Usually, data is stored in relational databases in multiple tables. There are two reasons for this: (1) data duplication is reduced and (2) complex queries can combine data from various tables in new ways that were not necessarily planned in advance. In order to build some queries, we must “join” data from multiple tables.

Join logic

Much of the SQL language is inspired by mathematical set theory. A SELECT query is how we describe the content of a set. So far, we have only described a set of results from a single table. With joins, we can describe unions and intersections of sets of results from multiple tables.

The diagram below is commonly found on the internet when searching for “sql joins” (from here). It’s a quick summary of the various kinds of joins that MySQL supports (I removed one kind of join MySQL doesn’t support: full outer joins).

SQL Joins

Joins use the following syntax:

    FROM [table1]
    (JOIN | LEFT JOIN | RIGHT JOIN) [table2]
    [ON match_condition]
    ... possibly more joins
    [WHERE where_condition]
    ... etc. just like normal SELECT

Note that the ON match_condition constrains the join and is performed before the WHERE. A temporary new table is constructed out of the data from the joined tables, and it is this temporary table that is subjected to the WHERE clause. This means that it is more efficient to put your constraints in an ON condition if possible, rather than a WHERE condition.

Inner joins

Inner joins include only those rows where the ON match_condition is met from both tables. It is the default join type, and most common, so you can specify just the word JOIN (but, if you choose, you can write INNER JOIN also).

Left joins

Left joins may return rows from the “left” (first) table even in cases where the ON match_condition is not met. In other words, only the right table will be subjected to the match condition.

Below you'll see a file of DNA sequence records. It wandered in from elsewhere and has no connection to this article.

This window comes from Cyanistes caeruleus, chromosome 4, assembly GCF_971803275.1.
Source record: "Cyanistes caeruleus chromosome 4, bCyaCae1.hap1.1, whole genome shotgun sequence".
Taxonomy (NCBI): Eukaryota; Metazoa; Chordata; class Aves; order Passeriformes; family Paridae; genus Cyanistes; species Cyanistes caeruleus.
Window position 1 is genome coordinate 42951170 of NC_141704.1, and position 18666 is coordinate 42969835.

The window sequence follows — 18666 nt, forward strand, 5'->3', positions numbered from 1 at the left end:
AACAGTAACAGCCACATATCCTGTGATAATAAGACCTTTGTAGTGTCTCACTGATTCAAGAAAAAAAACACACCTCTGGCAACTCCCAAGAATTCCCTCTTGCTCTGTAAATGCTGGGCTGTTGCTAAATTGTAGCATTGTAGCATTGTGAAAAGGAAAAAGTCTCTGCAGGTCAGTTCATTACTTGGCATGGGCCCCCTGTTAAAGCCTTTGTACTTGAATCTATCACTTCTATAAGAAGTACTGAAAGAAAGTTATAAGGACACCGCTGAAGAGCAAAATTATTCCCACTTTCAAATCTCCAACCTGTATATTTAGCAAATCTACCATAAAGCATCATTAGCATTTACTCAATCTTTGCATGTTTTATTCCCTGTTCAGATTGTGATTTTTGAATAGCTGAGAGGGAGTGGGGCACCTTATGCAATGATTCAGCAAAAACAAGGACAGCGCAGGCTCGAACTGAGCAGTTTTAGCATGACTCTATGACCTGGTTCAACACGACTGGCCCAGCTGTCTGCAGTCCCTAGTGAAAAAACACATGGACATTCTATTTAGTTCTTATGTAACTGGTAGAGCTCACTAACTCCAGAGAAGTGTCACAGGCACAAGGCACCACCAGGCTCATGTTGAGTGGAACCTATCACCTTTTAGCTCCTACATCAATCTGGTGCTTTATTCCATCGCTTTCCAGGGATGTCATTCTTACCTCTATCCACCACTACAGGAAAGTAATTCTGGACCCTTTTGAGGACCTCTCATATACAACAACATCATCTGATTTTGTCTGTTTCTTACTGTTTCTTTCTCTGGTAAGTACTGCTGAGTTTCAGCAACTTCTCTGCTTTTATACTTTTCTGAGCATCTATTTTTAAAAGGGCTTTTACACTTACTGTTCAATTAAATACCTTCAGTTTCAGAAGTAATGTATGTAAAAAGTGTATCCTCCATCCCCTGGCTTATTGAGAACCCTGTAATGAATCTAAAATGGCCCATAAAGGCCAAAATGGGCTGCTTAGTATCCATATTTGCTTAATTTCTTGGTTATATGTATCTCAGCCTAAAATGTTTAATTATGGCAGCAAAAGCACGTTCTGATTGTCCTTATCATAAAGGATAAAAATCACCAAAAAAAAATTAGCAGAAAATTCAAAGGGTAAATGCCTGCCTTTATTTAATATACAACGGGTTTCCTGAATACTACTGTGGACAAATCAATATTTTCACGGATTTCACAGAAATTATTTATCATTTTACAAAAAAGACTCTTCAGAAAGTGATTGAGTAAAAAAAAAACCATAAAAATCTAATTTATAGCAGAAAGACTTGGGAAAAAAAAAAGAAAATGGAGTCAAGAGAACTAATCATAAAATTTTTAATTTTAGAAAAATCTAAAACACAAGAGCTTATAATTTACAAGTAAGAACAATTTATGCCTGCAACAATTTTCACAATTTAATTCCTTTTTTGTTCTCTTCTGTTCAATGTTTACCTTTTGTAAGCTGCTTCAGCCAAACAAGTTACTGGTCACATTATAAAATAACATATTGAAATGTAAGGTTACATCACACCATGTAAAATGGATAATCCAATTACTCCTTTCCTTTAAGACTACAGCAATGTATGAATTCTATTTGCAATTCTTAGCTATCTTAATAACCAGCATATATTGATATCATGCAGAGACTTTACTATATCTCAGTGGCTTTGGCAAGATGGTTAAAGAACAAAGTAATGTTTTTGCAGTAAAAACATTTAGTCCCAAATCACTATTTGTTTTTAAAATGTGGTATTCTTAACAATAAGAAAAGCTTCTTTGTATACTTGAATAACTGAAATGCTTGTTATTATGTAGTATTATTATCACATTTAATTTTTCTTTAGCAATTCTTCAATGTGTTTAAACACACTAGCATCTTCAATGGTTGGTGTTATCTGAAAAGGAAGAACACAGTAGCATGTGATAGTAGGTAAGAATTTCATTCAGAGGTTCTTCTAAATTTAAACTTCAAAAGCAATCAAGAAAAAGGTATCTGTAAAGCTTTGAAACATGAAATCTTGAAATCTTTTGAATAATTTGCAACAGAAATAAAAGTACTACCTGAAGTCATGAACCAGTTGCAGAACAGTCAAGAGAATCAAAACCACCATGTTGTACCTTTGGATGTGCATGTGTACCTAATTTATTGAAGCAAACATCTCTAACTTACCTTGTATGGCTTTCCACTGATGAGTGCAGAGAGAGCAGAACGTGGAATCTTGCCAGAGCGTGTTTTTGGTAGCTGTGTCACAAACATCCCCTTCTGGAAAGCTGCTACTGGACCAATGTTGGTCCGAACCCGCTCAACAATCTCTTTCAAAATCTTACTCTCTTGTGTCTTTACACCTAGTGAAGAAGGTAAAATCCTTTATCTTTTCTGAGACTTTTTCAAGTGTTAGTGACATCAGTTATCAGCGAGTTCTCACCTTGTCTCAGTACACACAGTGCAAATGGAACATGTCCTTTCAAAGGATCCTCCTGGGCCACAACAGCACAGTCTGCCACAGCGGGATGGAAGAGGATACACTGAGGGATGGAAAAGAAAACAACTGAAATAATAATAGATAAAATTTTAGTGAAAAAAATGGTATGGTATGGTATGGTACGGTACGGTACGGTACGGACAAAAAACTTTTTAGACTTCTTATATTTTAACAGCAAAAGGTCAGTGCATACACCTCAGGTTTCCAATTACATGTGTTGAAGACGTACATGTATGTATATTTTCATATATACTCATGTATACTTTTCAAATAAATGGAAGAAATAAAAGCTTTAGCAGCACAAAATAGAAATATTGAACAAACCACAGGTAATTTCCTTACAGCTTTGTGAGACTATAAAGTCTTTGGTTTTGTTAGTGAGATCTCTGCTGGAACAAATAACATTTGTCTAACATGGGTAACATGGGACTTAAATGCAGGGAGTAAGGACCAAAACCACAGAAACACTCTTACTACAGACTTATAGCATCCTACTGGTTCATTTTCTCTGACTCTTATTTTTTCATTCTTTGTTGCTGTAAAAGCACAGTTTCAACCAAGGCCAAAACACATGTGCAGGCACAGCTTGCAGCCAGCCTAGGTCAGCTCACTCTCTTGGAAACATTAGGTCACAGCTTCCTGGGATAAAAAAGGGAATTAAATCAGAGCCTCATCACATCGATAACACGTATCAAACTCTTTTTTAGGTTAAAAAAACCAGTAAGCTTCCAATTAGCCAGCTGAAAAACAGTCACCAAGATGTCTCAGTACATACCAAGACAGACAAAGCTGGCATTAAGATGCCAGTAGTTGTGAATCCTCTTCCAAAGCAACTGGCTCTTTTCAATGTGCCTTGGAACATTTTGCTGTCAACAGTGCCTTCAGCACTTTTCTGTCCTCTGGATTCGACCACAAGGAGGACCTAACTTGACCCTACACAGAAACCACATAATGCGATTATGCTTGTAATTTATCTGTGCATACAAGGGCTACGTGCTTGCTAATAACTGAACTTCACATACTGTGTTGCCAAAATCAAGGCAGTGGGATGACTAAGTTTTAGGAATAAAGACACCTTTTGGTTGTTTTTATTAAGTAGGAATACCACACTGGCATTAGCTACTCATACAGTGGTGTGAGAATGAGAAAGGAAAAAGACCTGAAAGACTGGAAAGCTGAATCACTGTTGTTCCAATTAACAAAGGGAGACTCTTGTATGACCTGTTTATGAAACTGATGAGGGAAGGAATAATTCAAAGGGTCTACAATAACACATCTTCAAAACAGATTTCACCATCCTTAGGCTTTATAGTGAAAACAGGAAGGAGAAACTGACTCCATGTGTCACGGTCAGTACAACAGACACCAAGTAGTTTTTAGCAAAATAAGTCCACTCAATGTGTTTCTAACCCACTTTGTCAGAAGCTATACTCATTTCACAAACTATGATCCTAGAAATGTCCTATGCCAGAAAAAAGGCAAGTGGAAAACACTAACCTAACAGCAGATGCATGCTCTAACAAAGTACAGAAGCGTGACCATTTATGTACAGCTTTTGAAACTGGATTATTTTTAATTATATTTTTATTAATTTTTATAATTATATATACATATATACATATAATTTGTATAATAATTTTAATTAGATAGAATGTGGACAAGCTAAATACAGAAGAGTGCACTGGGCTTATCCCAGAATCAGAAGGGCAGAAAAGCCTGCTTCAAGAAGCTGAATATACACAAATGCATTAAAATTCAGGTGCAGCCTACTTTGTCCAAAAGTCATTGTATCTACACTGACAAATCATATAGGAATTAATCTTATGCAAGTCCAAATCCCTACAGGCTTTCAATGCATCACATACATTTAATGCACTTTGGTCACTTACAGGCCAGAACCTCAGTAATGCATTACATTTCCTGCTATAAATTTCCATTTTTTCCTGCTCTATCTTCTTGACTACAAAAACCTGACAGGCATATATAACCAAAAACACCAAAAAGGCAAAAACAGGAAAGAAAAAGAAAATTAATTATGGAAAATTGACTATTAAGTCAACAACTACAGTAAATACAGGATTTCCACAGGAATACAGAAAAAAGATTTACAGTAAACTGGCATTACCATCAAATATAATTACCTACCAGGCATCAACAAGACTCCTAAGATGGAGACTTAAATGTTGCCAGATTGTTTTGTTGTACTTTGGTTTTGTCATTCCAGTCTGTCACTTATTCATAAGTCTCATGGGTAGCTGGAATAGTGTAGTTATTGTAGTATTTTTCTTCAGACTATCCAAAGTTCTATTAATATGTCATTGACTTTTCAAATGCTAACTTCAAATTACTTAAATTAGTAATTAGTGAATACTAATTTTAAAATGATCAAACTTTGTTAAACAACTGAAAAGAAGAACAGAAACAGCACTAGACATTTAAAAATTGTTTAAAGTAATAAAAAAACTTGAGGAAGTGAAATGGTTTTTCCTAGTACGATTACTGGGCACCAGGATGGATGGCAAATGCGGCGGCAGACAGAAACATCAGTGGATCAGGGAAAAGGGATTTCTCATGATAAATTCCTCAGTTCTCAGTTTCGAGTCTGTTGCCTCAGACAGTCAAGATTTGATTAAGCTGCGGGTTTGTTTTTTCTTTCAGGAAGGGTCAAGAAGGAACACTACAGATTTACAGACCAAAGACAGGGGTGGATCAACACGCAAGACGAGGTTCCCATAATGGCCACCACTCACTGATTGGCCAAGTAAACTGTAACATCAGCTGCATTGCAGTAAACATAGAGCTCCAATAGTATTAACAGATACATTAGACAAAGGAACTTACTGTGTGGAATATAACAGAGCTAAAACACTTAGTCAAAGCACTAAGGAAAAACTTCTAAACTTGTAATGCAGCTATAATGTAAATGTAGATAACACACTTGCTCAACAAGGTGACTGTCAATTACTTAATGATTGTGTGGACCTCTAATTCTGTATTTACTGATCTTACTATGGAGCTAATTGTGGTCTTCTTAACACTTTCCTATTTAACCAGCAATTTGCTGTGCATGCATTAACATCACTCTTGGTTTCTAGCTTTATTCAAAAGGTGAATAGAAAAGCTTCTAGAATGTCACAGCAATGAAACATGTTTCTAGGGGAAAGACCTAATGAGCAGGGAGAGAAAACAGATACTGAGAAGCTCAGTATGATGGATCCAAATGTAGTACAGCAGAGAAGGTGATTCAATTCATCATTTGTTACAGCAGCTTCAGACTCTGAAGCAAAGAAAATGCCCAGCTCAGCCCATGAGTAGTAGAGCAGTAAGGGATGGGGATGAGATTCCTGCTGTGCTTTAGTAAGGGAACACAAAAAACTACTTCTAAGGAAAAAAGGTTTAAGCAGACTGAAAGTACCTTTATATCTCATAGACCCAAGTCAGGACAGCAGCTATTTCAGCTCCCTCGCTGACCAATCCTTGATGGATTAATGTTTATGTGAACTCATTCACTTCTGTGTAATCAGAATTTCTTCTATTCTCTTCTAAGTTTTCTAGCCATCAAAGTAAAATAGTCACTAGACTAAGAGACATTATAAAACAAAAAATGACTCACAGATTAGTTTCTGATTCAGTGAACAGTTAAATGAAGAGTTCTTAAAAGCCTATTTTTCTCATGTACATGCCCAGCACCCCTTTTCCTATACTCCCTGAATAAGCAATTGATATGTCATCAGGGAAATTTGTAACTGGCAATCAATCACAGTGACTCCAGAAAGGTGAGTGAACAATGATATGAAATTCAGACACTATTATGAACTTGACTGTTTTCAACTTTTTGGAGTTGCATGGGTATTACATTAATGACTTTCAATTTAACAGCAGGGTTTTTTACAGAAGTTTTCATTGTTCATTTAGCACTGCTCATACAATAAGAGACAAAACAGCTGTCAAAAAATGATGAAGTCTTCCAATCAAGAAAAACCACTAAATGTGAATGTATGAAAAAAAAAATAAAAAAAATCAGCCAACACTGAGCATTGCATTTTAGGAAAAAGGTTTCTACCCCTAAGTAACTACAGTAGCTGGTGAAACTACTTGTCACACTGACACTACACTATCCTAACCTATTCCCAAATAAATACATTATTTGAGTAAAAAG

Right joins

A right join is just like a left join except only the left (first) table is subjected to the match conditions. If you reverse the order that the tables are mentioned in the query, you can change a right join into an equivalent left join and vice versa.

Example: Shop

-- show product inventory counts
select title, invcount from shop_products join shop_inventory on shop_products.id = shop_inventory.product_id;

-- show ratings for products, INCLUDING products with no ratings (left join; or right join if you switch the table order)
select title, rating from shop_products left join shop_reviews on shop_reviews.product_id = shop_products.id;

-- show products in customer's shopping carts
select name, title, quantity from shop_customers join shop_shoppingcart on shop_shoppingcart.customer_id = shop_customers.id
  join shop_products on shop_products.id = shop_shoppingcart.product_id;

Example: IMDB

Here are some examples from class with the various tables in the cinf201_imdb database.

-- movie title, character, and actor name for females in lead roles
select distinct title, character_name, fname, lname
  from movies m
  join acted_in ai on m.idmovies = ai.idmovies
  join actors on actors.idactors = ai.idactors
  where billing_position = 1 and gender = 0 order by title limit 10;

-- all the unique genres Amy Schumer has worked in
select distinct genre from genres
  join movies_genres on genres.idgenres = movies_genres.idgenres
  join movies on movies_genres.idmovies = movies.idmovies
  join acted_in on movies.idmovies = acted_in.idmovies
  join actors on acted_in.idactors = actors.idactors
  where lname = 'Schumer' and fname = 'Amy' order by genre;
CINF 201 material by Joshua Eckroth is licensed under a Creative Commons Attribution-ShareAlike 3.0 Unported License. Source code for this website available at GitHub.